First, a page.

Four countries led by war-ravaged Mali on Wednesday joined the lengthening list of African countries hit by the novel coronavirus as Kenya ordered a curfew and unveiled tax breaks in the fight against the pandemic.
Mali, mired in an eight-year-old conflict, said two nationals who had returned from France had tested positive for the virus.
Libya, another conflict-torn country, as well as the volatile West African state of Guinea-Bissau and Uganda in East Africa also reported their first cases of COVID-19.
More than 2,400 cases were recorded in all of Africa as of Wednesday, according to an AFP tally, with 64 deaths.
Although Africa's toll is far lower than in Europe, the United States and the Middle East, health experts say the world's poorest continent is especially vulnerable to the virus and the figures likely fall far short of the reality.
"We must prepare for the worst (because) we have no idea of the scope of the propagation" in the Democratic Republic of Congo, 2018 Nobel Peace laureate Denis Mukwege said Wednesday.
Mukwege called for "large-scale" testing across the vast former Belgian colony of 80 million inhabitants, which reported 48 cases of COVID-19 as of Tuesday, with three deaths.
Poor healthcare infrastructure, weak governance and crowded slums present ideal conditions for the respiratory disease to spread.
Conflict, in particular, is a major factor in aggravating the risk.
Mali is struggling to contain an Islamist insurgency that erupted in the north in 2012 and has since claimed thousands of military and civilian lives.
The government earlier banned commercial flights from virus-stricken countries.
The UN on Wednesday put the spotlight on the Central African Republic (CAR), also gripped by conflict.
CAR "is one of the least prepared countries to face a COVID-19 outbreak, with 2.2 million people already in need of health assistance and about 70 percent of health services provided by humanitarian organisations," the country's coronavirus Global Humanitarian Response Plan warned.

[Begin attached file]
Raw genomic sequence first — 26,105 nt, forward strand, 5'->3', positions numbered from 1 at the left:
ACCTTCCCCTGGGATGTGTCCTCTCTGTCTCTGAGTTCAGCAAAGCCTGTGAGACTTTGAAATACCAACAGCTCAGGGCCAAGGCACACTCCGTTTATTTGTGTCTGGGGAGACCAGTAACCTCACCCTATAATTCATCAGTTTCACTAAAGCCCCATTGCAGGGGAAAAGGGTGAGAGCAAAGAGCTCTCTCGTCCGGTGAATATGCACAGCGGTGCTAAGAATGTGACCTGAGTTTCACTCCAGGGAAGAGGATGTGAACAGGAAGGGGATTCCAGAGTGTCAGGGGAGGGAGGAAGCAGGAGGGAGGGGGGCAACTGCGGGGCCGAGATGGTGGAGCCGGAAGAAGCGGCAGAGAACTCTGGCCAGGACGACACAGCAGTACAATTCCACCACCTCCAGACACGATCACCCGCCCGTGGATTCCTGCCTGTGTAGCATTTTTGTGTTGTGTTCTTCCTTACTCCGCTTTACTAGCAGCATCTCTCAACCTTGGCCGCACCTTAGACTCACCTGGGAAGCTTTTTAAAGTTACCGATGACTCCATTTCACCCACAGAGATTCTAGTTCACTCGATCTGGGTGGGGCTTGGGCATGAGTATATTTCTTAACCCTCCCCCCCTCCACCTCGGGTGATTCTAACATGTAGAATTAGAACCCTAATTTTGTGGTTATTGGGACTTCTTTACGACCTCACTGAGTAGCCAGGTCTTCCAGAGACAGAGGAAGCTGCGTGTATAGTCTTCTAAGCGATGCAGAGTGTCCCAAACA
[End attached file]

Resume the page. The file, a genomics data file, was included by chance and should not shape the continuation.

Pay cut for Kenyatta
Kenyan President Uhuru Kenyatta meanwhile ordered a nighttime curfew to curb the spread of the coronavirus, while taking a massive pay cut and unveiling tax breaks to ease the economic impact of the crisis.
In a lengthy address to the nation, Kenyatta warned he would not hesitate to take "more drastic measures" if Kenyans did not make efforts to limit the spread of the virus, which has sickened 28 in the country.
African states have been adopting increasingly restrictive measures against the invisible peril.
Senegal and Ivory Coast have declared states of emergency and ordered nighttime curfews, similar to South Sudan, which has ordered a nightly lockdown from 8:00 pm to 6:00 am.
South Africa, the continent's largest economy, is set to enter a lockdown from Thursday.
Ethiopia announced Wednesday it would free more than 4,000 prisoners to help prevent an outbreak in overcrowded prisons.
The measures will apply to those jailed for "petty crimes" and drug offences or have less than a year remaining on their sentences.
Conditions in Ethiopia's prisons are "harsh and in some cases life-threatening," marred by "gross overcrowding and inadequate food, water, sanitation and medical care," according to the latest annual human rights report on Ethiopia from the US State Department.
In the Nigerian capital Abuja, meanwhile, fears spread of coronavirus infection among senior politicians.
A number of state governors as well as Vice President Yemi Osinbajo were in self-isolation after coming into contact with two individuals infected with COVID-19.
According to the president's office and local media, one of them is President Muhammadu Buhari's chief of staff, Abba Kyari, one of Nigeria's most influential figures.
The political elite "is in panic mode following the confirmed case of the chief of staff,"a source close to the presidency said.